André-Marie Ampère was a French physicist who is generally credited as one of the main discoverers of electromagnetism.
The ampere unit of measurement of electric current is named after him.
His father began to teach him Latin, but ceased on discovering the boy's greater inclination and aptitude for mathematical studies.
The young Ampère, however, soon resumed his Latin lessons, to enable him to master the works of Euler and Bernoulli.
In later life he was accustomed to say that he knew as much about mathematics when he was eighteen as ever he knew.
His reading embraced nearly the whole round of knowledge — history, travels, poetry, philosophy and the natural sciences.
When Lyons was taken by the army of the Convention in 1793 his father, who, holding the office of juge de paix, had stood out resolutely against the previous revolutionary excesses, was at once thrown into prison and died on the scaffold.
This left a profound impression on André-Marie's susceptible mind, and for more than a year he remained depressed.
His interest was aroused by some letters on botany that fell into his hands, and from botany he turned to the study of the classic poets, and to the writing of verses himself.
In 1796 he met Julie Carron, and an attachment sprang up between them that he naïvely recorded in a journal (Amorum) and they were married in 1799.
From about 1796 Ampère gave private lessons at Lyons in mathematics, chemistry and languages; and in 1801 he moved to Bourg, as professor of physics and chemistry, leaving his ailing wife and infant son (Jean Jacques Ampère) at Lyons.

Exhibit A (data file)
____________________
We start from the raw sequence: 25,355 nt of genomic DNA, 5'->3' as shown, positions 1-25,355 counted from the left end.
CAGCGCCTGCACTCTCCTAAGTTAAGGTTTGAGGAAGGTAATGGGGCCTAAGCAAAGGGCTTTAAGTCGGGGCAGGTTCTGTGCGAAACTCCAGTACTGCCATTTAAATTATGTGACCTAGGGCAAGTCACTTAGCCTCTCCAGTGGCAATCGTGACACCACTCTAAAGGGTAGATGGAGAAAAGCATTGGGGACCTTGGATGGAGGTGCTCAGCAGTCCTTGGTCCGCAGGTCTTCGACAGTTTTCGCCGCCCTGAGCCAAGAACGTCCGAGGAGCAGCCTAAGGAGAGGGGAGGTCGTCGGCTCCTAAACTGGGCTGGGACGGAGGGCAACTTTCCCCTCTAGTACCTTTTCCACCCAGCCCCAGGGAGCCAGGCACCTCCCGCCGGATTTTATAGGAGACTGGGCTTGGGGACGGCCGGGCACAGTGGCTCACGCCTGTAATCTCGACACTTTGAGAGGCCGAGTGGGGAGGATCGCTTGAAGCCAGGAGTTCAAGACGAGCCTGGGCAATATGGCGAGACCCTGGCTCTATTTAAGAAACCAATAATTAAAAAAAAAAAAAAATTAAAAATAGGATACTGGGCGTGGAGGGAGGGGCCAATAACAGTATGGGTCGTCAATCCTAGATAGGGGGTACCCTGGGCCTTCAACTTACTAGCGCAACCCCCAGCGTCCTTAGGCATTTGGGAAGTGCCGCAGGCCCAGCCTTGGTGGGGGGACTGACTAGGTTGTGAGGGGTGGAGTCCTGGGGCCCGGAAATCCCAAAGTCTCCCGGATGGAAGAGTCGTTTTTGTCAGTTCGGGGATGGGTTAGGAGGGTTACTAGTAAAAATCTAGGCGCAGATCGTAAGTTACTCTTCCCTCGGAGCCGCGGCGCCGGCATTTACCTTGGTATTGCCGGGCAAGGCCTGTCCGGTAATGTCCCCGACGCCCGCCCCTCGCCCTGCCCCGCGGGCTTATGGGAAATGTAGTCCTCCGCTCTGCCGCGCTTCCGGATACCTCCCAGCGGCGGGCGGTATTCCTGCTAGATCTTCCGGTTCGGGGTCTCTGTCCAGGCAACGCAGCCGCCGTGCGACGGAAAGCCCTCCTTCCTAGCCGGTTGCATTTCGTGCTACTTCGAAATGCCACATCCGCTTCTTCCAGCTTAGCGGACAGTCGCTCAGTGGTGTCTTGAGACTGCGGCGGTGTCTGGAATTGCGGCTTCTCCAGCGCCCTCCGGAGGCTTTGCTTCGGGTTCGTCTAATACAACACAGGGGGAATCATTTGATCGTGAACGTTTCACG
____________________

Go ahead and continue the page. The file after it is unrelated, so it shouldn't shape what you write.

She died in 1804, and he never recovered from the blow.
That year he was appointed professor of mathematics at the lycée of Lyons.
Jean Baptiste Joseph Delambre obtained for him a subordinate position in the polytechnic school at Paris,where he was elected professor of mathematics in 1809.
Here he continued to prosecute his scientific researches and his multifarious studies with unabated diligence.
He was admitted a member of the Institute in 1814.
It is on the service that he rendered to science in establishing the relations between electricity and magnetism, and in developing the science of electromagnetism, or, as he called it, electrodynamics, that Ampère's fame mainly rests.
On September 11, 1820 he heard of H. C. Ørsted's discovery that a magnetic needle is acted on by a voltaic current.
On the September 18 (of the same year) he presented a paper to the Academy, containing a far more complete exposition of that and similar phenomena.
He not only explained the electromagnetic phenomena already observed but also predicted many new ones.